Possession of Firearm By Certain Persons In Arkansas

While the 2nd Amendment of the United States Constitution generally allows citizens to have access to guns, there are several exceptions. Many conditions can limit your legal rights to possess firearms. The primary focus of this article is the possession of a firearm by a convicted felon.

Under Arkansas law, it is illegal for a person who has previously been convicted of a felony to be in possession of or own a firearm. There are also Federal laws that govern this issue. That specific topic will be addressed in another post, but if you or a loved one is facing a federal gun charge, please contact our office to discuss the differences between a state and federal case and your options in either situation.

The penalty for a felon who is convicted of firearm possession can vary depending on a few factors (1). The charge will likely be a Class B Felony if any one of the following three circumstances exists:

  • The person has a prior violent felony conviction;
  • The person’s current possession of a firearm involves the commission of another crime; or
  • The person has been previously convicted under this section or a similar provision from another jurisdiction.

However, if the prior conviction does not fall into one of the above categories it will likely be charged as a Class D felony, rather than a Class B. The penalties for a Class D felony are fines up to $10,000 and imprisonment up to 6 years. Punishment for a Class B felony includes fines up to $15,000 and prison time of not less than 5 years and not more than 20 years. (2)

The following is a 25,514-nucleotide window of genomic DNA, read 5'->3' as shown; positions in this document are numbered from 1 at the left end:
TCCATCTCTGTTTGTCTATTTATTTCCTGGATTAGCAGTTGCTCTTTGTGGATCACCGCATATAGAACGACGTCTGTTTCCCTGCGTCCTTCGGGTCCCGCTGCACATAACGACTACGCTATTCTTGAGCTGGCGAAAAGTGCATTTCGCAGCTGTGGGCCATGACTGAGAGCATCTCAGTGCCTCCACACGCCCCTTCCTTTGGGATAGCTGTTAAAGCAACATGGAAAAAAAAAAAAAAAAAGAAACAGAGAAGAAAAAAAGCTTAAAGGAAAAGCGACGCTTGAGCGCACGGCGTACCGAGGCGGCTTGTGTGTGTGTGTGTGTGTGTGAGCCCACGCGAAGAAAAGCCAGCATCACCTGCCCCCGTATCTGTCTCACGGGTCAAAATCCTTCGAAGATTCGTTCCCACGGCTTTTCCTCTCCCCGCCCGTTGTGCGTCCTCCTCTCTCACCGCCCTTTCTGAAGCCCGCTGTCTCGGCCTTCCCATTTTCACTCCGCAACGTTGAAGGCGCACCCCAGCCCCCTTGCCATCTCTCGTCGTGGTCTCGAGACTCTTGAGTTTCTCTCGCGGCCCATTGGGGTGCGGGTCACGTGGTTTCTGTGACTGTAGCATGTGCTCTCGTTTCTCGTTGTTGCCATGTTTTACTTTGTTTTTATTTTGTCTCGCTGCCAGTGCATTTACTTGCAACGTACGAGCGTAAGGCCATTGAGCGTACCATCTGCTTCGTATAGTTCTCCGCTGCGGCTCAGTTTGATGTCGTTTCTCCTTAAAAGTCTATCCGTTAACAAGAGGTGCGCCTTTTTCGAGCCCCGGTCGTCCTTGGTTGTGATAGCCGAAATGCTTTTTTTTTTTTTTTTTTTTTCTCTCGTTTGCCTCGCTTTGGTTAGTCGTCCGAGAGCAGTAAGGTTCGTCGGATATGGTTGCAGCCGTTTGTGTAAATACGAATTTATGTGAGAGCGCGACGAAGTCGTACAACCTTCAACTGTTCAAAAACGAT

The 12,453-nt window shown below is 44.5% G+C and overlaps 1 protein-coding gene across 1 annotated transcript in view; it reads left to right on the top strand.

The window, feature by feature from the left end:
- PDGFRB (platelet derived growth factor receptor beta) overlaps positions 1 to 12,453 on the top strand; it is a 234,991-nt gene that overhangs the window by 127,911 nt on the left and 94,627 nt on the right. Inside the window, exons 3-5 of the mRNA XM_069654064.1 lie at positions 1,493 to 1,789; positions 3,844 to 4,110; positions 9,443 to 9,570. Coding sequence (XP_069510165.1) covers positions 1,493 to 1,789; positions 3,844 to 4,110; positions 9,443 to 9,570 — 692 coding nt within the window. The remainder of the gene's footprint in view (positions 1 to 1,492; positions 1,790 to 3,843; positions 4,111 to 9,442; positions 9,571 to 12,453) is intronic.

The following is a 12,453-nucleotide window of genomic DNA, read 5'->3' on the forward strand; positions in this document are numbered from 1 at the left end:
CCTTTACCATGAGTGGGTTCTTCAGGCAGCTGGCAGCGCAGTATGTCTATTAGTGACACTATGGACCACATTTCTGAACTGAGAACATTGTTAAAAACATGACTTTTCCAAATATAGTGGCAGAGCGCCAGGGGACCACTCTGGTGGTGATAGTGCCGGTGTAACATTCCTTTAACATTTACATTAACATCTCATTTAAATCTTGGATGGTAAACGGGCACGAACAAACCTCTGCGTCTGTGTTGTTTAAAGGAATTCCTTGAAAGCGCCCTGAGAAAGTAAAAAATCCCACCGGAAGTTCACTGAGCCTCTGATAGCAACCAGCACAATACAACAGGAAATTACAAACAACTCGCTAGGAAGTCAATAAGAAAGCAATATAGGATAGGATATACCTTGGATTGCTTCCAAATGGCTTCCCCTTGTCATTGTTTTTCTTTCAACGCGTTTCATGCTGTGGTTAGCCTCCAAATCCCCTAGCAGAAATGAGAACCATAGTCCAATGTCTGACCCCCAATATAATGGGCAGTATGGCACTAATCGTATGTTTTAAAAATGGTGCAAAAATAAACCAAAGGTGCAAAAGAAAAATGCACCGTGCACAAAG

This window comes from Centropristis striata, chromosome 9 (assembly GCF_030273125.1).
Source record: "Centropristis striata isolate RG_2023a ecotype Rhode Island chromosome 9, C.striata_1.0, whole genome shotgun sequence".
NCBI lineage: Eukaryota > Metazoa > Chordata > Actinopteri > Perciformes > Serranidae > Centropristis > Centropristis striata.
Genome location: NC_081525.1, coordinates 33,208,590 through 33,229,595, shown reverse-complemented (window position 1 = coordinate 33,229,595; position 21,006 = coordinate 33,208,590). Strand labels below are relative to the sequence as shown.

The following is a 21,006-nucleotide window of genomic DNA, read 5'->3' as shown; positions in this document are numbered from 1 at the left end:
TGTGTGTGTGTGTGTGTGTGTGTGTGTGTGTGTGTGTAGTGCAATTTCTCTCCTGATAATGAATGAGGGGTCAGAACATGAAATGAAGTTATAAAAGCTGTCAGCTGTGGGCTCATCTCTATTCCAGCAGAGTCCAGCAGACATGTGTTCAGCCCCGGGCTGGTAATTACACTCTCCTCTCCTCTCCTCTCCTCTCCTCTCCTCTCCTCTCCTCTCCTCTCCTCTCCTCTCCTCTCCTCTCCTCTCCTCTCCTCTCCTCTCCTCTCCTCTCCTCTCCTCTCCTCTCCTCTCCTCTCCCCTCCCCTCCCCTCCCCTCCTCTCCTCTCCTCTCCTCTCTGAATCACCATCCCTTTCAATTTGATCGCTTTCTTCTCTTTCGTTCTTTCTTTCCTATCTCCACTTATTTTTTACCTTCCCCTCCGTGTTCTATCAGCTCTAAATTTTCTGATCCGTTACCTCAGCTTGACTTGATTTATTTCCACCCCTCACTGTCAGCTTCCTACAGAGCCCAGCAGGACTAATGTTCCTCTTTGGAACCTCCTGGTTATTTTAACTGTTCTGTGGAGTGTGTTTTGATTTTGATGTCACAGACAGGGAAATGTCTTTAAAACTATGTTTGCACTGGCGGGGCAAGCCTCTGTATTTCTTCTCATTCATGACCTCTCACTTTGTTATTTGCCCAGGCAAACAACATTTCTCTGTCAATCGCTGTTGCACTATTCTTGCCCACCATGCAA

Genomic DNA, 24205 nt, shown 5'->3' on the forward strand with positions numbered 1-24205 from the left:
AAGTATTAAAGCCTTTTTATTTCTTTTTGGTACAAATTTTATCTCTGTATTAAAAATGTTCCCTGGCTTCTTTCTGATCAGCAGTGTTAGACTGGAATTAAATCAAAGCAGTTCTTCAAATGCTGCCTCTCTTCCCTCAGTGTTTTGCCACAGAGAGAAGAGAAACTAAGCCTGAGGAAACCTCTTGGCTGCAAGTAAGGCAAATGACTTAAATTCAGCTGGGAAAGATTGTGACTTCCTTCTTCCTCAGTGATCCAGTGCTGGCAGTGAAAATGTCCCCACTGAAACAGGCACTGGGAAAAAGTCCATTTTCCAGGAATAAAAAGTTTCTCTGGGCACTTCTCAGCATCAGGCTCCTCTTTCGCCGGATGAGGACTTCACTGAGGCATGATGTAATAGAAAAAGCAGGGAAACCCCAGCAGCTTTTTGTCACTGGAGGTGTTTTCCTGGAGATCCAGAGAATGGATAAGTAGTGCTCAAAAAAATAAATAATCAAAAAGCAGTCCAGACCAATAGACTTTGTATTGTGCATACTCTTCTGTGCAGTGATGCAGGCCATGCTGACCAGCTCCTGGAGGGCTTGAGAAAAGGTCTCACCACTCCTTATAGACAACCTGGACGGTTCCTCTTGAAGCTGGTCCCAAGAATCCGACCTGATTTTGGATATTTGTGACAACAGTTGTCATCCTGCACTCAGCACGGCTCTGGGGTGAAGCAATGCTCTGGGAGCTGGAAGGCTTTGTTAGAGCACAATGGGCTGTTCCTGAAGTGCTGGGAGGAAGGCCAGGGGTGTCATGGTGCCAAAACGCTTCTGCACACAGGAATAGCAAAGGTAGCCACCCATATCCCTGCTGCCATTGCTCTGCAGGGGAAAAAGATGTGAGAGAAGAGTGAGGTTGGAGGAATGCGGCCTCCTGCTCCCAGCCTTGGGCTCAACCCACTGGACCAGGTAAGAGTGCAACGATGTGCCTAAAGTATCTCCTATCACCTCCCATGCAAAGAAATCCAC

It is highly important to note that possession can be constructive, rather than actual. This means that if you knowingly have access to the firearm, in your vehicle or home for example, you can be convicted of the charge even if you are not in actual physical possession. The Arkansas courts use “constructive possession” in both drug cases and firearms cases and it can be implied based on the circumstances surrounding the finding of the contraband, such as “the proximity of the contraband to the accused, the fact that it is in plain view, and the ownership of the property where the contraband is found.” (3)

A variety of situations can lead individuals to find themselves in violation of this law. If you or a loved one has been charged with unlawful possession of a firearm by a convicted felon, you likely have many questions ranging from general inquiries to specific information.

Although this law may seem relatively straightforward, each set of circumstances surrounding the application of the law is unique. These cases can be very complicated and should be evaluated by an experienced criminal defense attorney. Collins, Collins & Ray has an extensive background in handling these types of issues. Learn more about what options you may have by contacting us today.

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